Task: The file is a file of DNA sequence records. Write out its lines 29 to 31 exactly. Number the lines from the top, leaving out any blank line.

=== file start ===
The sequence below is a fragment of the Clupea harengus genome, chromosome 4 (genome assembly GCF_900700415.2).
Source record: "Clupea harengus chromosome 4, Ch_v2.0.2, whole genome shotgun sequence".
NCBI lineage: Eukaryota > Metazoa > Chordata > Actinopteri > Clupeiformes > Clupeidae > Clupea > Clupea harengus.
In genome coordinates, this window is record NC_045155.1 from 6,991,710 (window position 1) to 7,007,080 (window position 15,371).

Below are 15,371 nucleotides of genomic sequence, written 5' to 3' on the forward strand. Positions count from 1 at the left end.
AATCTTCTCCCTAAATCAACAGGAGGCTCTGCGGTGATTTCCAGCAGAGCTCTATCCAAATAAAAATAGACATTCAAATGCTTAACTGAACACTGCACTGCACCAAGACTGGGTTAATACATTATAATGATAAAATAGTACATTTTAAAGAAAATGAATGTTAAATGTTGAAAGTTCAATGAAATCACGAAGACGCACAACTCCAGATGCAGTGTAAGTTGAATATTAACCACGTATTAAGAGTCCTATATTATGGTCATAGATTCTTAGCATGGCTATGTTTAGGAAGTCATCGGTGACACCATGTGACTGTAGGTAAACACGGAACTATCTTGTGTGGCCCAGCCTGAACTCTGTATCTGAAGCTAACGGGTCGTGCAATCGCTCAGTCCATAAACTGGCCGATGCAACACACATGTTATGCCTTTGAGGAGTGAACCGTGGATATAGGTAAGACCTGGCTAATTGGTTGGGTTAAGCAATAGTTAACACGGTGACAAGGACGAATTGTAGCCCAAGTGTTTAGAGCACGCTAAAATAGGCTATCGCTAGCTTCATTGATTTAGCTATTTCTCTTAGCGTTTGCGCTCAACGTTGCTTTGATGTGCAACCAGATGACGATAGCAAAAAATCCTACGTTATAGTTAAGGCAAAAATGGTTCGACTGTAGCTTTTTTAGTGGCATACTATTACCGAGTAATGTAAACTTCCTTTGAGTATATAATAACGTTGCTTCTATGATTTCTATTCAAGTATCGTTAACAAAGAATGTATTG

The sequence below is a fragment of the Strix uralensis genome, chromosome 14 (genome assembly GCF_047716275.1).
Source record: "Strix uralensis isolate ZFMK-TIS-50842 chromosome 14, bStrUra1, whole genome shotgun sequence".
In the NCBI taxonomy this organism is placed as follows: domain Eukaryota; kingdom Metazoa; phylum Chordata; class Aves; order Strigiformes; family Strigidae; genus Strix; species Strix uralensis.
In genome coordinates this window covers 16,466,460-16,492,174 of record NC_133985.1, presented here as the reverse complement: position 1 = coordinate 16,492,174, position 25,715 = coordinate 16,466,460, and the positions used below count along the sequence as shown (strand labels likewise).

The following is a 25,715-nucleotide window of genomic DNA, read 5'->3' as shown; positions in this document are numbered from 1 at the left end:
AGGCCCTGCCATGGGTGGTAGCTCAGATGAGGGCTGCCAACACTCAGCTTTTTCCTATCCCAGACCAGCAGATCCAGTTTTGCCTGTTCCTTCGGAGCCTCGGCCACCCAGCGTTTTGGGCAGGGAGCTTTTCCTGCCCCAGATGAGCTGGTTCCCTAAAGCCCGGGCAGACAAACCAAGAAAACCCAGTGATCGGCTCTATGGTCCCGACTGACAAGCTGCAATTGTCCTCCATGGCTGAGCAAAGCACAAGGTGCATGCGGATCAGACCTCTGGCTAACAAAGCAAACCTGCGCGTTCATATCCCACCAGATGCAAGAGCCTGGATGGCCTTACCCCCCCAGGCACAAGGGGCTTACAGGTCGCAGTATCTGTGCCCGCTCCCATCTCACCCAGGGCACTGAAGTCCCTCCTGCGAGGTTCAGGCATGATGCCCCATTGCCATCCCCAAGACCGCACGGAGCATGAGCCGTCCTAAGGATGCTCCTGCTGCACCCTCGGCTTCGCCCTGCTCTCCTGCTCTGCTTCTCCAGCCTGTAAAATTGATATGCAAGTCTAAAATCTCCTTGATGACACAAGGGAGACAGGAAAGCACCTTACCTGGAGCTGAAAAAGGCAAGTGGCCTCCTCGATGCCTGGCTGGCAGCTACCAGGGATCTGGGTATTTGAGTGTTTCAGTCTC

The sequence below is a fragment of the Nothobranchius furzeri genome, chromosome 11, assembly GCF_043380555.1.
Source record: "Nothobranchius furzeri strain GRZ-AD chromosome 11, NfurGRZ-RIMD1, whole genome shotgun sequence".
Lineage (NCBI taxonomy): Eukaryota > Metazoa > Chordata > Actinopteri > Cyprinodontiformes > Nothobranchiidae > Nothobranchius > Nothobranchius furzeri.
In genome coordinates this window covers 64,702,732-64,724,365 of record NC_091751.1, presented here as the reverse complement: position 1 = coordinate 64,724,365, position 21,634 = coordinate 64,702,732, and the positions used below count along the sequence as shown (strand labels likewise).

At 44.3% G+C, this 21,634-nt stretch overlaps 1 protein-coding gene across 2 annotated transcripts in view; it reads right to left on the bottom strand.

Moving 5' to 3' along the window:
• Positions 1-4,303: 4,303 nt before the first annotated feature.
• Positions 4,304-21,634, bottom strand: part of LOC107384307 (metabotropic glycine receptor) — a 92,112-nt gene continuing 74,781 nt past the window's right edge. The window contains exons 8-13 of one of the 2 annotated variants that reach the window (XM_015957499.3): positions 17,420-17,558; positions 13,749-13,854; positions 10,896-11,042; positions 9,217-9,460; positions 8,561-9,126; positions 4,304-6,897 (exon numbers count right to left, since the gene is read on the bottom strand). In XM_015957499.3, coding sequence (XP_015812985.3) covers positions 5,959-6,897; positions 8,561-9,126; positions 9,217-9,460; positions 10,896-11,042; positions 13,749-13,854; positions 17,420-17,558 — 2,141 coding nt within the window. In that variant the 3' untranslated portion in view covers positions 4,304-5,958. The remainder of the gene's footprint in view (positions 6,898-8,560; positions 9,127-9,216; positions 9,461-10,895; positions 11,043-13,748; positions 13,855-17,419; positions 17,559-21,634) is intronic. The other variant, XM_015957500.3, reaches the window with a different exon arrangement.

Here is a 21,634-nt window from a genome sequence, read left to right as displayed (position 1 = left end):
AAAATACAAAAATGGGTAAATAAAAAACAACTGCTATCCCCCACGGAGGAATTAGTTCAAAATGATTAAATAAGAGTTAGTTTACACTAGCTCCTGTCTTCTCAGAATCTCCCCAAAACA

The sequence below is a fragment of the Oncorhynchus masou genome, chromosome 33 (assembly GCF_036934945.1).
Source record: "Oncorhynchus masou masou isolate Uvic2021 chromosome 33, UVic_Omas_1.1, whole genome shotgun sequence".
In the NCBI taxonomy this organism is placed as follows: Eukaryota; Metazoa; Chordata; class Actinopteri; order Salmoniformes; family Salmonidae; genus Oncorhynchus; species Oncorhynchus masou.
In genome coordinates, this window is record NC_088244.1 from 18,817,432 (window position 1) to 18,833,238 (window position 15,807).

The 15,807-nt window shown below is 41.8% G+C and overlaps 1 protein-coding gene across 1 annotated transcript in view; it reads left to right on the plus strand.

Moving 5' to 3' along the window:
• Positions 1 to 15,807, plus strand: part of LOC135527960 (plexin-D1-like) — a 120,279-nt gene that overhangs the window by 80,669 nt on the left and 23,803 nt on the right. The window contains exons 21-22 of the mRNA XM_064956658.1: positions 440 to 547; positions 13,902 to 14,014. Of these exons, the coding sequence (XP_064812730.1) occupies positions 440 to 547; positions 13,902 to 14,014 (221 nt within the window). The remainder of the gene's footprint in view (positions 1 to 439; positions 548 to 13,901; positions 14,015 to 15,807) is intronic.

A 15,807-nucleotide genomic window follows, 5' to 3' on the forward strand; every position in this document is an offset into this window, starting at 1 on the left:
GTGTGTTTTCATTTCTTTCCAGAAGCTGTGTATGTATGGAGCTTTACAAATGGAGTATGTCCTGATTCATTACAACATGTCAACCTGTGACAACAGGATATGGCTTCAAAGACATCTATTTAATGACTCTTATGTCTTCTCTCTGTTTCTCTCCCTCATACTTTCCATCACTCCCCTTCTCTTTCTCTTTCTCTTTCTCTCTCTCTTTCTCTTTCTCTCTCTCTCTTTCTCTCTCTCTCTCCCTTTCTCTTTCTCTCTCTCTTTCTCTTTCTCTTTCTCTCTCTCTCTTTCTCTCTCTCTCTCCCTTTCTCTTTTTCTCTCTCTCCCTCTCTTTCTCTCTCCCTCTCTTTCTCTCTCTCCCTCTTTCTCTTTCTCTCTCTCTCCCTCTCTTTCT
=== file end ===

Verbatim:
• Positions 1 to 15,807, plus strand: part of LOC135527960 (plexin-D1-like) — a 120,279-nt gene that overhangs the window by 80,669 nt on the left and 23,803 nt on the right. The window contains exons 21-22 of the mRNA XM_064956658.1: positions 440 to 547; positions 13,902 to 14,014. Of these exons, the coding sequence (XP_064812730.1) occupies positions 440 to 547; positions 13,902 to 14,014 (221 nt within the window). The remainder of the gene's footprint in view (positions 1 to 439; positions 548 to 13,901; positions 14,015 to 15,807) is intronic.

A 15,807-nucleotide genomic window follows, 5' to 3' on the forward strand; every position in this document is an offset into this window, starting at 1 on the left:
GTGTGTTTTCATTTCTTTCCAGAAGCTGTGTATGTATGGAGCTTTACAAATGGAGTATGTCCTGATTCATTACAACATGTCAACCTGTGACAACAGGATATGGCTTCAAAGACATCTATTTAATGACTCTTATGTCTTCTCTCTGTTTCTCTCCCTCATACTTTCCATCACTCCCCTTCTCTTTCTCTTTCTCTTTCTCTCTCTCTTTCTCTTTCTCTCTCTCTCTTTCTCTCTCTCTCTCCCTTTCTCTTTCTCTCTCTCTTTCTCTTTCTCTTTCTCTCTCTCTCTTTCTCTCTCTCTCTCCCTTTCTCTTTTTCTCTCTCTCCCTCTCTTTCTCTCTCCCTCTCTTTCTCTCTCTCCCTCTTTCTCTTTCTCTCTCTCTCCCTCTCTTTCT